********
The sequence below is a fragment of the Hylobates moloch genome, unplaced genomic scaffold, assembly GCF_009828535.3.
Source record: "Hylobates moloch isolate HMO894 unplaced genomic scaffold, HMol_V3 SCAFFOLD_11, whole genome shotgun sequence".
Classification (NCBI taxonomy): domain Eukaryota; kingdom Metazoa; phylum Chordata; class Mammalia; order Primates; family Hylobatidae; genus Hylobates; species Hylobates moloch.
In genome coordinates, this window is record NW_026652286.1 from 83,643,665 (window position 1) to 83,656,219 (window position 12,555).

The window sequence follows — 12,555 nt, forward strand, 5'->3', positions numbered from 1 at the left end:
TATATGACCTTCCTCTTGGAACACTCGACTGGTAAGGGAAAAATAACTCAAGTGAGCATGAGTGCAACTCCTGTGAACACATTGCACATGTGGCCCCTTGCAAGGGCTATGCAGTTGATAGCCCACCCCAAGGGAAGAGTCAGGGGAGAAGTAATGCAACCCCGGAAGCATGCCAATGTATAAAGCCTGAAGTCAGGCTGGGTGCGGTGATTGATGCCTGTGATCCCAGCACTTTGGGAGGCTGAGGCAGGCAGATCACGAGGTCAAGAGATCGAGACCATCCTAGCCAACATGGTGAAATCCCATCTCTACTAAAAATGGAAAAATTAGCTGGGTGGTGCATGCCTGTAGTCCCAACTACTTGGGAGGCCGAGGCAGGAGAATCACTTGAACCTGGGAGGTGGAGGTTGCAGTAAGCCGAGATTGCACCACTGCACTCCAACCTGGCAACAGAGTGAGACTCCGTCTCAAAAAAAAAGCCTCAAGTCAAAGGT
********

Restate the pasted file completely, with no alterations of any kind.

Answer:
The sequence below is a fragment of the Hylobates moloch genome, unplaced genomic scaffold, assembly GCF_009828535.3.
Source record: "Hylobates moloch isolate HMO894 unplaced genomic scaffold, HMol_V3 SCAFFOLD_11, whole genome shotgun sequence".
Classification (NCBI taxonomy): domain Eukaryota; kingdom Metazoa; phylum Chordata; class Mammalia; order Primates; family Hylobatidae; genus Hylobates; species Hylobates moloch.
In genome coordinates, this window is record NW_026652286.1 from 83,643,665 (window position 1) to 83,656,219 (window position 12,555).

The window sequence follows — 12,555 nt, forward strand, 5'->3', positions numbered from 1 at the left end:
TATATGACCTTCCTCTTGGAACACTCGACTGGTAAGGGAAAAATAACTCAAGTGAGCATGAGTGCAACTCCTGTGAACACATTGCACATGTGGCCCCTTGCAAGGGCTATGCAGTTGATAGCCCACCCCAAGGGAAGAGTCAGGGGAGAAGTAATGCAACCCCGGAAGCATGCCAATGTATAAAGCCTGAAGTCAGGCTGGGTGCGGTGATTGATGCCTGTGATCCCAGCACTTTGGGAGGCTGAGGCAGGCAGATCACGAGGTCAAGAGATCGAGACCATCCTAGCCAACATGGTGAAATCCCATCTCTACTAAAAATGGAAAAATTAGCTGGGTGGTGCATGCCTGTAGTCCCAACTACTTGGGAGGCCGAGGCAGGAGAATCACTTGAACCTGGGAGGTGGAGGTTGCAGTAAGCCGAGATTGCACCACTGCACTCCAACCTGGCAACAGAGTGAGACTCCGTCTCAAAAAAAAAGCCTCAAGTCAAAGGT